The employee appeals from a judgment of the Superior Court dismissing his appeal from the Industrial Accident Board's (board) decision affirming and adopting the single member's finding and conclusion that he had failed to sustain his burden of proof on the issue whether his present incapacity is causally related to his 1964 industrial accident. We affirm the judgment.
1. The employee timely presented to the Superior Court a certified copy of the board's decision from which he was appealing, G. L. c. 152, Section 11. See Locke, Workmen's Compensation Section 567 (1968). Compare Foley's Case, 344 Mass. 456 , 458 (1962).
2. The employee claims that since the board recommitted the case to the single member "for the sole purpose of determining the extent of the
employee's incapacity, if any, subsequent to October 18, 1966," it had impliedly accepted the existence of a causal connection between the employee's 1964 accident and his present incapacity and that the board could not thereafter affirm and adopt the single member's finding and conclusion on the issue of a causal relation. The employee is in error because the "Order of Recommital" was not a final decision by the board, and it was thus free to revise any of its prior actions. Matteson's Case, ante 985 (1981).
3. The board affirmed and adopted the decision of the single member, and we look to his decision to determine the correctness of the board's action. Fogerty's Case, 3 Mass. App. Ct. 737 , 738 (1975). Those findings, if supported by sufficient evidence and free of errors of law, must be sustained even though we might have reached a different conclusion in the first instance. Hachadourian's Case, 340 Mass. 81 , 85 (1959). Fogerty's Case, 3 Mass. App. Ct. at 737-738.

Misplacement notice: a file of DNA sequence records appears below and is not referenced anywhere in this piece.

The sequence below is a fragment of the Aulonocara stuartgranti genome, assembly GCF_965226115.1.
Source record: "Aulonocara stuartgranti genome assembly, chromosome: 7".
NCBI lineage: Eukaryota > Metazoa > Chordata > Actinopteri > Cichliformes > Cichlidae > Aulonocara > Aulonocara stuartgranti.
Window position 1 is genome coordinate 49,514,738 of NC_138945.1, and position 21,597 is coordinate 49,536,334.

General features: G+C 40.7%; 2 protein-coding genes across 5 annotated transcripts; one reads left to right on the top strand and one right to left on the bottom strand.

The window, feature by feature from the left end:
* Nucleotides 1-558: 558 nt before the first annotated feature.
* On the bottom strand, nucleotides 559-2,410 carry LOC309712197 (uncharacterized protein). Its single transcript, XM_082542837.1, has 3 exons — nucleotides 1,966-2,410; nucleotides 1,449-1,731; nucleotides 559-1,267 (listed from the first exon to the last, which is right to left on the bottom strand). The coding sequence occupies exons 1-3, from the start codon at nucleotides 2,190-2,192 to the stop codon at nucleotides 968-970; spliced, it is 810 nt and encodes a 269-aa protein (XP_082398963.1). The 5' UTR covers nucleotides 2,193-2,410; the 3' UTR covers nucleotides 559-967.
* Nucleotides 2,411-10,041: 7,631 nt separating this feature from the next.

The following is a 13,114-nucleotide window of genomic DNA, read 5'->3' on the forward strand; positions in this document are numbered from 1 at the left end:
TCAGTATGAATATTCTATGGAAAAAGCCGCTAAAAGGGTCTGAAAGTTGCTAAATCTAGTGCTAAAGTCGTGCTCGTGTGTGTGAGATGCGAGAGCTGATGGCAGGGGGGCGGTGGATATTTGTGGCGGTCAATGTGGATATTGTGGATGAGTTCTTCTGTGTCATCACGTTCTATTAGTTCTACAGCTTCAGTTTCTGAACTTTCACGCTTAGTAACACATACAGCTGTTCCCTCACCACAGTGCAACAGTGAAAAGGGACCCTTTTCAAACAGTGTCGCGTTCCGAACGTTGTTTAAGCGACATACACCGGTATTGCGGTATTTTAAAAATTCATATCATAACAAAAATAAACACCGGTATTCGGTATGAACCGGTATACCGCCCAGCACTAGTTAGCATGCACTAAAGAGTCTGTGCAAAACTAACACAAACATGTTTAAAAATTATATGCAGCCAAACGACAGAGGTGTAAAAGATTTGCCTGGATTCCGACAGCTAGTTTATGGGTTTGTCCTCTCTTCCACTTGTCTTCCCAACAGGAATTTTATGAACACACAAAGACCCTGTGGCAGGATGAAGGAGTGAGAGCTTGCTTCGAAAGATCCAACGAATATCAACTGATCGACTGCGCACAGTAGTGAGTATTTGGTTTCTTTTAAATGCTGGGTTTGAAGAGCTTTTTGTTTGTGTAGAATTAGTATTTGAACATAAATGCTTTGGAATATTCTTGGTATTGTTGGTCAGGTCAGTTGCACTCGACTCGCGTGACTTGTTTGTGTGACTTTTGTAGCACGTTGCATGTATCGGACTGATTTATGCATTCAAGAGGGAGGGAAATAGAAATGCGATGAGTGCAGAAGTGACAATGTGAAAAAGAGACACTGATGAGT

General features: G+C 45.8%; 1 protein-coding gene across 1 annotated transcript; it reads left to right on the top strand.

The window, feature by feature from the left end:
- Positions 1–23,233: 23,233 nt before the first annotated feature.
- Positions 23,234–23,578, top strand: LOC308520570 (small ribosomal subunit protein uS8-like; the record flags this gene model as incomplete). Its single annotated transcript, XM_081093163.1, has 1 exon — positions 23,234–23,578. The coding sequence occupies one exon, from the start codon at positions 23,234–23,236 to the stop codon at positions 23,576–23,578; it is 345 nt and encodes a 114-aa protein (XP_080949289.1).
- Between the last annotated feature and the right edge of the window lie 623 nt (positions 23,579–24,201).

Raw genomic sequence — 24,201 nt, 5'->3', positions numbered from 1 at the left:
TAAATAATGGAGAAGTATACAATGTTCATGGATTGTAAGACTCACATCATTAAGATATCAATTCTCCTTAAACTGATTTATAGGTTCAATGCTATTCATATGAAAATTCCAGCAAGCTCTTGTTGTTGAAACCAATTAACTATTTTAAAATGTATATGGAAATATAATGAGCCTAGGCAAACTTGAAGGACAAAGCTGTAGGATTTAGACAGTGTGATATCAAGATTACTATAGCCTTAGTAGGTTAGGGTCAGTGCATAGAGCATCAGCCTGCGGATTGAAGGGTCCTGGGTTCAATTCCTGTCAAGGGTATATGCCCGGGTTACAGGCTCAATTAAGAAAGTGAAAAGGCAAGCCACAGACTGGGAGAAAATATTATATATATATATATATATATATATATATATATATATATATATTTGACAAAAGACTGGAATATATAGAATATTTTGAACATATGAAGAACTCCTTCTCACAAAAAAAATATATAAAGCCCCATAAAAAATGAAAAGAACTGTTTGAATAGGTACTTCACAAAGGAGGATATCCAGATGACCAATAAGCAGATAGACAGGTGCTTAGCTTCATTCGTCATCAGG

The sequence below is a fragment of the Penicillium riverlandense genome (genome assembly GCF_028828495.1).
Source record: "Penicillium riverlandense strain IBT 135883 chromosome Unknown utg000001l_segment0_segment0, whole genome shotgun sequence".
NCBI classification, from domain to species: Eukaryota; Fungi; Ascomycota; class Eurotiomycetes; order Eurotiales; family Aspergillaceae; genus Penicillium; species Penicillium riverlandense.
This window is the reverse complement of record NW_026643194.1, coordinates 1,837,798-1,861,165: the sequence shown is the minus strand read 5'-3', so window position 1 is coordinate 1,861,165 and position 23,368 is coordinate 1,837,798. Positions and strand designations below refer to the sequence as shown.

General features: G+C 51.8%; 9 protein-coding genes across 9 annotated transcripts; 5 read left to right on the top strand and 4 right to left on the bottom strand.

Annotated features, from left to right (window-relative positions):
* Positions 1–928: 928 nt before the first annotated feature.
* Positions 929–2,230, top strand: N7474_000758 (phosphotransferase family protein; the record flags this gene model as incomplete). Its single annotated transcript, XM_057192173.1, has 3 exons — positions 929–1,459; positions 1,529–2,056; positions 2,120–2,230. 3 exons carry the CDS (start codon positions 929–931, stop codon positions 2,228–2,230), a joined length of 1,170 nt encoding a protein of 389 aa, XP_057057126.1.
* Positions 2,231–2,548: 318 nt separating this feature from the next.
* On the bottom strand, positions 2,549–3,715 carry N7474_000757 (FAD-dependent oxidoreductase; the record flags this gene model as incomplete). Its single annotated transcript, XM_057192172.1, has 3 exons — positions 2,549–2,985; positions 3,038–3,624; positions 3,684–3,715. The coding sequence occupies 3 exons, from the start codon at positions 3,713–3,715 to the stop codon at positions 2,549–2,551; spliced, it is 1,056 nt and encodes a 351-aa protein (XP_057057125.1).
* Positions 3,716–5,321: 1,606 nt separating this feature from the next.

The judgment of the Superior Court dismissing the employee's claim was correct, "because the burden of proof was on the employee, and the evidence reported did not require a finding in his favor." DeSa's Case, 3 Mass. App. Ct. 711 (1975). Simari's Case, ante 904 (1981). The single member's finding on the issue of causality is based upon his stated assessment of the employee's credibility, which he found to be wanting for specific reasons, and the medical expert's vague knowledge of the employee's work history since 1966. Having expressed his reasons for not accepting the expert's equivocal testimony, see Locke, supra Section 583, the single member was justified in finding that the requisite causal connection had not been established. It appears to us that that finding is well grounded because the employee showed, at best, "only a possibility or chance of the existence of a causal connection," Hachadourian's Case, supra, 340 Mass. at 86, and the evidence was, therefore, insufficient. Josi's Case, 324 Mass. 413 , 415 (1949).